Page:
It's common for heavily hyped albums to fall flat, but Arcade Fire's long-anticipated third LP hits with the satisfied thud of met potential. Ironic, then, that its conceptual crux is the frustrated expectations of youth. Ambitious as always, the Montreal indie heavyweights explore everything from identity formation to the soullessness of modern culture over the 16 genre-spanning tracks (and 8 different album covers).
“Sometimes I can’t believe it/ I’m moving past the feeling,” Win Butler sings a few moments into the winsome title track to Arcade Fire’s excellent third album, The Suburbs. We know that this guy is never “past” any feeling. He’s all feelings, all the time. Just a minute after singing that line, he worries about a suburban war and begs for a daughter to show “some beauty before all this is done.” It’s business as usual in Arcade Fire land after three years since releasing Neon Bible.
New Musical Express (NME) - 90 Based on rating 4.5/5
You can tell a lot about someone by their touchstone words. Key nouns, cropping up again and again, leave trails like psychic footprints. Some words that recur and ring through the work of [a]Arcade Fire[/a]: ‘kids’, ‘parents’, ‘car’, ‘town’, ‘city’, ‘house’, ‘home’.If ‘[b]Funeral[/b]’ celebrated neighbourhood origins and bristled with spiky youthful energies, and ‘[b]Neon Bible[/b]’ hit the highway in search of bigger dreams and bigger sounds, ‘[b]The Suburbs[/b]’ is about coming home to discover that it’s never the same as before you left.Rather than blustering, the album saunters in casually, gently placing out the terms of engagement over the easiest of piano and cosy bass.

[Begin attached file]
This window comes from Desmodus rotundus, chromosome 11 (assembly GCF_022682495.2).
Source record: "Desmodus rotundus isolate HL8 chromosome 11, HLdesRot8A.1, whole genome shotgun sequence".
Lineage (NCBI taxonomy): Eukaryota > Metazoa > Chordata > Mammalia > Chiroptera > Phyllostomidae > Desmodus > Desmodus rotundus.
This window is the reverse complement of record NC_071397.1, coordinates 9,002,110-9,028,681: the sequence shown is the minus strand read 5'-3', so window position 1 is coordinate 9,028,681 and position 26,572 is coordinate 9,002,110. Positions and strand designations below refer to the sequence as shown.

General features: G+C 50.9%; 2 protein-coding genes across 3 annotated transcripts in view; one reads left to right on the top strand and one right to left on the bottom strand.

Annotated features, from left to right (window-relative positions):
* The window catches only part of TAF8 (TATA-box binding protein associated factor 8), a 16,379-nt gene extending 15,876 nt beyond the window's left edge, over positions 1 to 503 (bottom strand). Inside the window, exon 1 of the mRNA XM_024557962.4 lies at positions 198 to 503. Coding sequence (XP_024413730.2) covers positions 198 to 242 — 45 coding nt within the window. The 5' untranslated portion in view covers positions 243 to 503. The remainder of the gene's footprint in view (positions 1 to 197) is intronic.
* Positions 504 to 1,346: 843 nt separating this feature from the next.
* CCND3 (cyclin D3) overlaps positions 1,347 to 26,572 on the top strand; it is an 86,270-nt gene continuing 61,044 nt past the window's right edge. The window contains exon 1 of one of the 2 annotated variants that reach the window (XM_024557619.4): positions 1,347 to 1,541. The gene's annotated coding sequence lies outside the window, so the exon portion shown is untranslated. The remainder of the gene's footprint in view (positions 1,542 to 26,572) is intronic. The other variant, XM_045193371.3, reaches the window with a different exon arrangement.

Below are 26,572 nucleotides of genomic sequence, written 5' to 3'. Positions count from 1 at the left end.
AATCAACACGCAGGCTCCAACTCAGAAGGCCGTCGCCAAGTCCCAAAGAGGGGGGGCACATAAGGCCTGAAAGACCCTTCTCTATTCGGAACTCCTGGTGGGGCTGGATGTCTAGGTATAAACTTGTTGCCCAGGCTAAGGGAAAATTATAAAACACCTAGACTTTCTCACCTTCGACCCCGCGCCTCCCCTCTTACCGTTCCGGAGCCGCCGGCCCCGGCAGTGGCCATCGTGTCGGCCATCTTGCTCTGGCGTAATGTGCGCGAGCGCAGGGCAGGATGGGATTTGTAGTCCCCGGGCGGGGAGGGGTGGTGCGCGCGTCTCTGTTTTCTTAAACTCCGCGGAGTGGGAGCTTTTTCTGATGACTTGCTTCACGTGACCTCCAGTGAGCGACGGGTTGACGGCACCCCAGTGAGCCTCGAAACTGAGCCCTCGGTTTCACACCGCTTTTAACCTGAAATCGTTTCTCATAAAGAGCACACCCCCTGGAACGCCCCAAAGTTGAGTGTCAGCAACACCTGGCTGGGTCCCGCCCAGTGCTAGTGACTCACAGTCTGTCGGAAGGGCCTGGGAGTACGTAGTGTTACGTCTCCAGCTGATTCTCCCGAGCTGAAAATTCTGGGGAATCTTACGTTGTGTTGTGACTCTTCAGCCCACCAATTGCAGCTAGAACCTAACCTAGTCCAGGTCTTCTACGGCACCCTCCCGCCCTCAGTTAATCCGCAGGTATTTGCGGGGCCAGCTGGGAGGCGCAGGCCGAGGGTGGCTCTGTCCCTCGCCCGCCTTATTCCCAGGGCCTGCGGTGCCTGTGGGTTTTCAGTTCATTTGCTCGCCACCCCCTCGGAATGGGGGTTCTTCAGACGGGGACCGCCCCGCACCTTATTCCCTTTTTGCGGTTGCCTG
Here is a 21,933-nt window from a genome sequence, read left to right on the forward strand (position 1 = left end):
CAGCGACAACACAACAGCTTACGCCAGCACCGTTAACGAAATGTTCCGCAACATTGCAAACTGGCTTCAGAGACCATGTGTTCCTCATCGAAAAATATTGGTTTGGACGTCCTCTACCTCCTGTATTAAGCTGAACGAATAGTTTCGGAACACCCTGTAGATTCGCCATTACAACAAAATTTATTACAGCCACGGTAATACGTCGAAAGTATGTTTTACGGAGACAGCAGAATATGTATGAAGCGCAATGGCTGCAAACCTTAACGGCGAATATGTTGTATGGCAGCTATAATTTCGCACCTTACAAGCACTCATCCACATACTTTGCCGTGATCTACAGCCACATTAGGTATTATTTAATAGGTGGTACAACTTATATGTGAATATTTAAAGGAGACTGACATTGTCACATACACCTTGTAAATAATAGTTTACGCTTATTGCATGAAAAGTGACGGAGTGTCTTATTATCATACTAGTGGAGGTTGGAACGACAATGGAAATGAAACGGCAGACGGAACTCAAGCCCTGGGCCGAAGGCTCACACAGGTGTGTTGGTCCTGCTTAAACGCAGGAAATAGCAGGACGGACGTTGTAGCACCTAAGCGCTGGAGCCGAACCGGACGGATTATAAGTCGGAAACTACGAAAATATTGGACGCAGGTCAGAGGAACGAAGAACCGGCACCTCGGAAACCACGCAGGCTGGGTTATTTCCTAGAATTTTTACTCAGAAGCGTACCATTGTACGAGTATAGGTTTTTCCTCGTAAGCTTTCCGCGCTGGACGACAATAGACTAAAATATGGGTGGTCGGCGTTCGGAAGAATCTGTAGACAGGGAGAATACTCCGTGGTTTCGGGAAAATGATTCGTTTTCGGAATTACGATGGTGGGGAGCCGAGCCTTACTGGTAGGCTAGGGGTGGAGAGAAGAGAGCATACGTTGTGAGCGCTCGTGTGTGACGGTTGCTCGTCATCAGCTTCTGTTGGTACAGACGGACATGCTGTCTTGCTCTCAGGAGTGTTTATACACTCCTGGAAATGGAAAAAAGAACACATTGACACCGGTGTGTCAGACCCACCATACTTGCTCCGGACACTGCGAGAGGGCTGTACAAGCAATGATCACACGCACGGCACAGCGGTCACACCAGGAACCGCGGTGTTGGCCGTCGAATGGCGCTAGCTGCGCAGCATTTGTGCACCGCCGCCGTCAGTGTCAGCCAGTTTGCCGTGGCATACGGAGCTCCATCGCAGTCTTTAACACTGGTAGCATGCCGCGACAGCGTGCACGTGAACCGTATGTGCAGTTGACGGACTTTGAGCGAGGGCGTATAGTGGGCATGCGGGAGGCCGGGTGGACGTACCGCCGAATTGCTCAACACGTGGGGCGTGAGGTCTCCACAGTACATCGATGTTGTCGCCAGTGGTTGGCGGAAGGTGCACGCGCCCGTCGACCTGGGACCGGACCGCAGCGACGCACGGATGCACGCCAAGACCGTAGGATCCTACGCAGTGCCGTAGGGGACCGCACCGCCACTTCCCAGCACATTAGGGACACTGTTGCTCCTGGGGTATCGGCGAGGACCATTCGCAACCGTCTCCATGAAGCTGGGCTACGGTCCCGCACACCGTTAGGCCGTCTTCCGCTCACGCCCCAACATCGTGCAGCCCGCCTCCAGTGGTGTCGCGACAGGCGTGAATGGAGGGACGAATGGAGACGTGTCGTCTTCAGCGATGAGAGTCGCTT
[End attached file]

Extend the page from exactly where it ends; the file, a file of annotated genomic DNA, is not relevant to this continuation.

Funeral was such a stunningly successful debut for Arcade Fire that it’s difficult to appreciate exactly how audacious it was. Here was this huge band, tackling huger themes with an earnest emotional bent that set them at odds with their coy and disaffected peers, with two singers, Win Butler and Regine Chassagne, blowing out their voices over massive arrangements while most indie rockers were still muttering ironic sex-talk over fuzzy guitars. It shouldn’t have held together as well as it did, and as their less accomplished sophomore album, Neon Bible, demonstrated, the role that Arcade Fire had chosen was one they’d have to grow into.
Coming off the high concept of their epochal 2004 debut LP Funeral, Arcade Fire lost the plot a tad on 2007's Neon Bible. It meandered, and its bombast overwhelmed what at its core was a fine collection of songs. But on their third LP The Suburbs, they in a sense return to the form of Funeral, engendering a grand conceptual conceit. But while the overriding motif of Funeral was the neighborhood in a familial sense of support and nourishment, The Suburbs is concerned with more global issues.
This is not the album that’s going to break Arcade Fire worldwide, and thank God for that. You know that it’s a real risk too. Once your songs start showing up at the Olympics, in movies and on cable news shows trying to sound hip, well, we’ve all been here before. Remember Coldplay? Remember when they were kind of cool? I’m here to tell you we can all stop worrying about that, because the first thing that strikes any fan of the band listening to this album is that the edges are sharper, the melodies are more elusive, and the tone is one of loss and despair, which isn’t anything new, but in the past it felt like the band would just steamroll over the pain; now they sound more circumspect.